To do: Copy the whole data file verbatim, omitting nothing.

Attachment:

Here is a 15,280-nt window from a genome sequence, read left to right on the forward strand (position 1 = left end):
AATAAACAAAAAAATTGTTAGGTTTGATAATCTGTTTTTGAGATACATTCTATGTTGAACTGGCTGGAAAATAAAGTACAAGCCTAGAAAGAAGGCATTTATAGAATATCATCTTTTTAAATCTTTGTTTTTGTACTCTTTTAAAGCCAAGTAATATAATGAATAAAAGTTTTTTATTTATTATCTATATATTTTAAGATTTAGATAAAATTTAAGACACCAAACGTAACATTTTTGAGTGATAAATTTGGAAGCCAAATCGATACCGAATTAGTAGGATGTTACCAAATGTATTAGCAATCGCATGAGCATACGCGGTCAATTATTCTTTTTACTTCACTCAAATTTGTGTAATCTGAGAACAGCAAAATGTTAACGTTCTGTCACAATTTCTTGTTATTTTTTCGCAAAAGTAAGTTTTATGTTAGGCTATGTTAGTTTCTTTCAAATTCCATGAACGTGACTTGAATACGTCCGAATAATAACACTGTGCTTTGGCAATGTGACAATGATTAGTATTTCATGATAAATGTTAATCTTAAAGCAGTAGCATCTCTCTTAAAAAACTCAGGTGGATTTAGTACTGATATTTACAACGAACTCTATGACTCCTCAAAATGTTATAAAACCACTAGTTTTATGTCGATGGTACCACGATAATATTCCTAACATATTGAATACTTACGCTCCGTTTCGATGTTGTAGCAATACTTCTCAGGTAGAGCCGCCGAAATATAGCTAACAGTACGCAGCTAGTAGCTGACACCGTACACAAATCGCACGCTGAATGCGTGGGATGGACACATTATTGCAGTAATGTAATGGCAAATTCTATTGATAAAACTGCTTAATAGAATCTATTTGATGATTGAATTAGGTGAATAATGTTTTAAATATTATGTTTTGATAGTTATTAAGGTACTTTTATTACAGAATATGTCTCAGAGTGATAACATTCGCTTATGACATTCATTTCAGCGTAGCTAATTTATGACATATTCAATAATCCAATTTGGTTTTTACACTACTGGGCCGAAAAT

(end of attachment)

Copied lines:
Here is a 15,280-nt window from a genome sequence, read left to right on the forward strand (position 1 = left end):
AATAAACAAAAAAATTGTTAGGTTTGATAATCTGTTTTTGAGATACATTCTATGTTGAACTGGCTGGAAAATAAAGTACAAGCCTAGAAAGAAGGCATTTATAGAATATCATCTTTTTAAATCTTTGTTTTTGTACTCTTTTAAAGCCAAGTAATATAATGAATAAAAGTTTTTTATTTATTATCTATATATTTTAAGATTTAGATAAAATTTAAGACACCAAACGTAACATTTTTGAGTGATAAATTTGGAAGCCAAATCGATACCGAATTAGTAGGATGTTACCAAATGTATTAGCAATCGCATGAGCATACGCGGTCAATTATTCTTTTTACTTCACTCAAATTTGTGTAATCTGAGAACAGCAAAATGTTAACGTTCTGTCACAATTTCTTGTTATTTTTTCGCAAAAGTAAGTTTTATGTTAGGCTATGTTAGTTTCTTTCAAATTCCATGAACGTGACTTGAATACGTCCGAATAATAACACTGTGCTTTGGCAATGTGACAATGATTAGTATTTCATGATAAATGTTAATCTTAAAGCAGTAGCATCTCTCTTAAAAAACTCAGGTGGATTTAGTACTGATATTTACAACGAACTCTATGACTCCTCAAAATGTTATAAAACCACTAGTTTTATGTCGATGGTACCACGATAATATTCCTAACATATTGAATACTTACGCTCCGTTTCGATGTTGTAGCAATACTTCTCAGGTAGAGCCGCCGAAATATAGCTAACAGTACGCAGCTAGTAGCTGACACCGTACACAAATCGCACGCTGAATGCGTGGGATGGACACATTATTGCAGTAATGTAATGGCAAATTCTATTGATAAAACTGCTTAATAGAATCTATTTGATGATTGAATTAGGTGAATAATGTTTTAAATATTATGTTTTGATAGTTATTAAGGTACTTTTATTACAGAATATGTCTCAGAGTGATAACATTCGCTTATGACATTCATTTCAGCGTAGCTAATTTATGACATATTCAATAATCCAATTTGGTTTTTACACTACTGGGCCGAAAAT